First of All –
- First day in May
- Cove Point
- Taylors Island
- Sharps Island
- Tilghman Island
- Knapps Narrows
- Miles Cruised today: Power: 32; Sail: Motor sailed 3 hours
- Total Miles Cruised to date: 4,480
- Hours Underway: 5
- Fuel: NA
- Morning House Battery Reading: 12.53
- Wind Speed: 10; Wind Direction: SE
- Daily High Temperature: 58
- Water Temperature: 56
Rain pelts us off and on for most of the night, and it’s raining when we get up, around 7am. We’re in no great hurry to get going, and so we take breakfast in the cabin before pulling up the anchor. This is in contrast with our practise of the previous 2 days, when I got up and going early, eating a breakfast of sweet rolls or granola bars while at the wheel. We time our departure with a fortunate pause in the rain showers, and pull out of Solomons shortly after 8am. It’s a little breezy, and once we get out onto the Bay we are rocking and rolling with a substantial side swell. I’m able to help things out a bit once we’re able to turn north, along the Calvert Cliffs, by letting out some jib and lowering the centerboard. We pass some large docking facilities, which appear to be for offloading petroleum or liquified natural gas products. We angle out across the Bay in 2 foot swells, motorsailing on a reach. For a good while we’re able to maintain over 7 mph. It’s very gloomy outside, with frequent periods of heavy rain showers. From a distance we gaze at the mid-Bay lighthouse, which has been tipped at a serious angle by the pressure of ice. Shortly after noon we draw near to Knapps Narrows. The rain pours down, and I get the foul weather gear out, anticipating having to tie up in heavy rain. Thankfully, the rain quits just before we reach the entry channel. As we draw near, I call the marina. The dockmaster says they have plenty of room, and he’ll meet us on the dock. Next I call the bridge tender, requesting a bridge opening. I’m thankful for his prompt opening, since there’s a noticeable current pushing is down the channel, and I don’t want to have to try turning around in the narrow channel. Once we’re clear of the bridge we approach the marina, which is just to the west of the bridge. We’re placed on a nice floating face dock.
After checking in we grab 3 bicycles and go for a ride over the draw bridge and onto Tilghman Island. We’re heading for the old fashioned country store, but before getting there we see a small museum, the Tilghman Waterman’s Museum, and it’s open for the next 30 minutes. We go inside, and enjoy a delightful visit. The museum has several exhibit galleries, and is very nicely arranged, with a nice mix of photos, informational panels, videos and artifacts. A local self taught artist is featured in one of the galleries, and his work is remarkable. Beautifully detailed models of classic Chesapeake Bay working boats and exquisitely carved name boards from skipjacks and bugeyes now long gone are on display. After leaving the museum we pedal over to the country store. It’s well stocked with the basics, and has a nice meat counter as well as some interesting local foods. I stock up on some tasty looking canned crab soup, and we also decide to pick up a tub of their freshly made chilli. As cold and wet as it’s been lately, the soup and chilli should both warm and fill us up at meals to come. Our final stop is at a local woodworkers shop. The owner proudly shows us the boxes and framed ship half molds which he makes there. He also tells us a bit about Tilghman Island, mentioning the significant number of notable people who live there, at least part of the time. He lists people like Donald Rumsfeld, Willard Scott, a member of the Kennedy family, and a prominent space scientist among the folks who are drawn to the peace and beauty of this corner of Maryland’s Eastern Shore.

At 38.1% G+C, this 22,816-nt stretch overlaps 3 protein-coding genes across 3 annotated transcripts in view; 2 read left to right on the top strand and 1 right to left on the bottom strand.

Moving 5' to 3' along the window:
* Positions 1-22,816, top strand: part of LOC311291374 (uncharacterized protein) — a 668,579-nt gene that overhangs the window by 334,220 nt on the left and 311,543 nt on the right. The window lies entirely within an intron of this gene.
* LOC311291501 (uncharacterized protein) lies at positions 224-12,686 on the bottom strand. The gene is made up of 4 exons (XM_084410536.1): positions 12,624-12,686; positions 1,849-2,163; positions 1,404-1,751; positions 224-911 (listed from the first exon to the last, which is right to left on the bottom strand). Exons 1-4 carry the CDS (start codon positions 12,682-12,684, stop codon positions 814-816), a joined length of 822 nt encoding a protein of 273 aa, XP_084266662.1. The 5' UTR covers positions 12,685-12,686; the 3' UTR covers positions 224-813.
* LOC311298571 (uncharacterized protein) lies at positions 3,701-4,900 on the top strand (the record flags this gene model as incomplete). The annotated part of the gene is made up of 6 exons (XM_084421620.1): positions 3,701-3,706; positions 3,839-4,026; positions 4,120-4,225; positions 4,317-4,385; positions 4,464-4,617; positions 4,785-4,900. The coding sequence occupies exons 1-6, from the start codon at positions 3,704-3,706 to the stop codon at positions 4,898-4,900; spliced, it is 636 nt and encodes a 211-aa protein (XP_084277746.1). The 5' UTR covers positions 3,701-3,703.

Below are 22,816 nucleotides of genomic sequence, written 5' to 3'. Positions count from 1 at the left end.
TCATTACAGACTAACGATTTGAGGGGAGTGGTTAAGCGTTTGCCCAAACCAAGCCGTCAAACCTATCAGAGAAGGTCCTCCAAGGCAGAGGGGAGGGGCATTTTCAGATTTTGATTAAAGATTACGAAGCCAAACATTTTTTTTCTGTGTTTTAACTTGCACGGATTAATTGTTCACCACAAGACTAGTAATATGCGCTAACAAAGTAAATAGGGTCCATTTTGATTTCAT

We return to the boat and stow our groceries. Afterward, we go for a walk to rouse up appetites. The big debate is whether to draw from our ample larder for a meal on board, or go out for dinner at the nearby waterfront restaurant. Going out is the winner, and we’re not disappointed. The special of the day includes a special preparation of scallops, and both Peter and I order them. They’re excellent. After dinner we order slices of Smith Island cake for dessert. We missed trying it when we were at Smith Island, and we must sample it here. It’s an amazing 11 layer cake, with a pistachio flavored frosting, and we love it.